many bodybuilders overlook fruit, one of the best food groups for muscle growth

Fruits of your labor: many bodybuilders overlook fruit, one of the best food groups for muscle growth

Steve Stiefel

Many bodybuilders believe that fruit makes people fat. However, that’s not the case, as long as you know which fruits to eat, when to eat them and how much to eat.

Most bodybuilders know that they should take in simple carbs before and after workouts–and many of them rely on the sugars in their protein mixes or other pre- and postworkout products. By and large, these products contain glucose or dextrose, great simple-carb sources for workouts. Often, bodybuilders avoid using fructose because this form of simple sugar is more readily stored as bodyfat than other sugars are. It’s a simple extension, then, to avoid fruit because of its fructose content.

However, many bodybuilders don’t know that fructose content varies significantly from one form of fruit to another. Many fruits don’t contain much fructose, and they’re loaded with important phytochemicals (micronutrients that are beneficial to bodybuilders) available in few if any other food sources. Some bodybuilders also overestimate the problem associated with consuming fructose. When you eliminate fruit from your diet, you not only eliminate the fructose and other sugars that fruit contains, but you also eliminate the beneficial nutrients contained in fruit that help support growth.

Here’s the lowdown on fructose, which fruits to eat, and when and why you should include them in your diet.


So what’s wrong with fructose? Fruit’s bad rap comes from the fact that it contains fructose–a simple carbohydrate that the body processes in a different way than it processes other such sugars.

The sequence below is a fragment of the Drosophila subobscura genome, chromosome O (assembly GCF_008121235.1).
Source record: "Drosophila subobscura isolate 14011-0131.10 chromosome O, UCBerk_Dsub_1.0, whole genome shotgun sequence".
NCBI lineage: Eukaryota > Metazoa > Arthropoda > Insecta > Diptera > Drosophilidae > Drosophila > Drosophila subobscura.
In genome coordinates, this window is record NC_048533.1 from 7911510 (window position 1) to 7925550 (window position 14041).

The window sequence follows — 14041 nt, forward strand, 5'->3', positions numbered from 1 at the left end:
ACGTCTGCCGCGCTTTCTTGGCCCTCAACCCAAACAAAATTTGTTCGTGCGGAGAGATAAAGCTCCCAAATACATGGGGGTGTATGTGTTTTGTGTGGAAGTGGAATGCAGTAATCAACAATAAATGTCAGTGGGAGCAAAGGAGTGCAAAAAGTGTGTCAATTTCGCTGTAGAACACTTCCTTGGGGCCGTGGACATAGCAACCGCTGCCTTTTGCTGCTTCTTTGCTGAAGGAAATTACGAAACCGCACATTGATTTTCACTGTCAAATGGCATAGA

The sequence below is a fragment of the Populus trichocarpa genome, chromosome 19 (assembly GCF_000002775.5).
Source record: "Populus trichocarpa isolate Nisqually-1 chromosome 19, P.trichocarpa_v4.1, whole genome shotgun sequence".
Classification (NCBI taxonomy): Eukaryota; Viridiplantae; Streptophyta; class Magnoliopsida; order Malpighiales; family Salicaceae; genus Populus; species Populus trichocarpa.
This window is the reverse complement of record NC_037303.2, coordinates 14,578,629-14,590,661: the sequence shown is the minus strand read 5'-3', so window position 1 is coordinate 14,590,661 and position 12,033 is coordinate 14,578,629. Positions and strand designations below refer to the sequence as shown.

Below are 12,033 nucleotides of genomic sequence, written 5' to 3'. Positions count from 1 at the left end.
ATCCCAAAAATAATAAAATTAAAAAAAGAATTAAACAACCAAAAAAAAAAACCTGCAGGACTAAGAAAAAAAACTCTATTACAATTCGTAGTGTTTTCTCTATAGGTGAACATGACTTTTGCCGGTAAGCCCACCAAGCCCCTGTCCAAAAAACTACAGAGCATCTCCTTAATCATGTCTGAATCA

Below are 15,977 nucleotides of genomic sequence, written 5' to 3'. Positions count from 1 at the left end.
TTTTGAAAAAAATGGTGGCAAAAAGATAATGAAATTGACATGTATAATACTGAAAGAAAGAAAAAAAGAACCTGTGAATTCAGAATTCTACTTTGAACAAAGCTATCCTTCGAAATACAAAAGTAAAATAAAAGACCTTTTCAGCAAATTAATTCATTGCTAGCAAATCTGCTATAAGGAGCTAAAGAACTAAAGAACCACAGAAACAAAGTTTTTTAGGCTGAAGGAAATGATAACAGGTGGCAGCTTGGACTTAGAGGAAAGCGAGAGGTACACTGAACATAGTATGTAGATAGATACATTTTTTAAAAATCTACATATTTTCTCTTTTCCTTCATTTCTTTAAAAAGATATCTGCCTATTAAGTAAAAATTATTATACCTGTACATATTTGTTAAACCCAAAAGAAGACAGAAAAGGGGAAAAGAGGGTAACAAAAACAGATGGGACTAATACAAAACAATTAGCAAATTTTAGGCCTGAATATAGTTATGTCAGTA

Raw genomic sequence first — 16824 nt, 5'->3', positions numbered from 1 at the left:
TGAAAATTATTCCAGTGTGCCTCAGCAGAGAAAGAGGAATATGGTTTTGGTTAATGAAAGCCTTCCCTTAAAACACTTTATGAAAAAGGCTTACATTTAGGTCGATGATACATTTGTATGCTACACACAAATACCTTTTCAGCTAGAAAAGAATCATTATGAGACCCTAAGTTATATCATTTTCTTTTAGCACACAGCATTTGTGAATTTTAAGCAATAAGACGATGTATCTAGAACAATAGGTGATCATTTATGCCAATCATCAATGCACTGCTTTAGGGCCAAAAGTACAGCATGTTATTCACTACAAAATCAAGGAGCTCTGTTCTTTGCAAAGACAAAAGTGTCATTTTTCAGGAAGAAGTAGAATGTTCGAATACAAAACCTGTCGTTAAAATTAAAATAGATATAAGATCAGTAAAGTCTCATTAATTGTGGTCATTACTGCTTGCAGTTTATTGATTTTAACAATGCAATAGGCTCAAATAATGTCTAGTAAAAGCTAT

Fructose is not directly utilized by muscles the way that glucose and dextrose are. These other simple sugars are readily converted to muscle glycogen, the form of carbohydrates that are stored in muscles. Having well-stocked muscle glycogen stores helps you recover and grow and helps you perform better at your next workout. It also gives muscles a full appearance that bodybuilders seek.

When you take in fructose, though, it must first travel to the liver before it can be converted to glycogen. The problem with fructose arises when your liver glycogen levels are full. At this point, fructose gets converted to fat and is stored, which increases the size of your fat cells. As it’s often hard to gauge when your liver glycogen stocks are full, many bodybuilders opt for avoiding fruit altogether. Such extreme measures may actually be counterproductive, as eliminating fruits also excludes the nutrients they offer.

The best time to eat fruit is immediately upon waking. At this time of day, your liver glycogen levels are low, because your body has used them as an energy source while you slept. With low liver glycogen levels, your body turns to your muscles and begins to break them down for energy. When you eat fruit immediately upon waking, you provide your body with an alternate energy source, which helps end muscle catabolism.

Another good time to eat fruit is 30-60 minutes before a workout, particularly if you haven’t eaten a high-carb meal for several hours. The fructose will fill the liver with glycogen, which will deliver glucose to the working muscles and help to spare muscle glycogen. As a bonus, fructose also doesn’t block fat burning during exercise the way that glucose tends to do.

After your workouts is also a great time. At that point, though, generally opt for fruits that are higher in glucose than fructose. Glucose is more readily available for storage as glycogen, and it will better help spike your insulin levels to allow for more efficient muscle growth. For the best fruit choices for each of these times of day, see the chart, “Pickin’ Fruit.”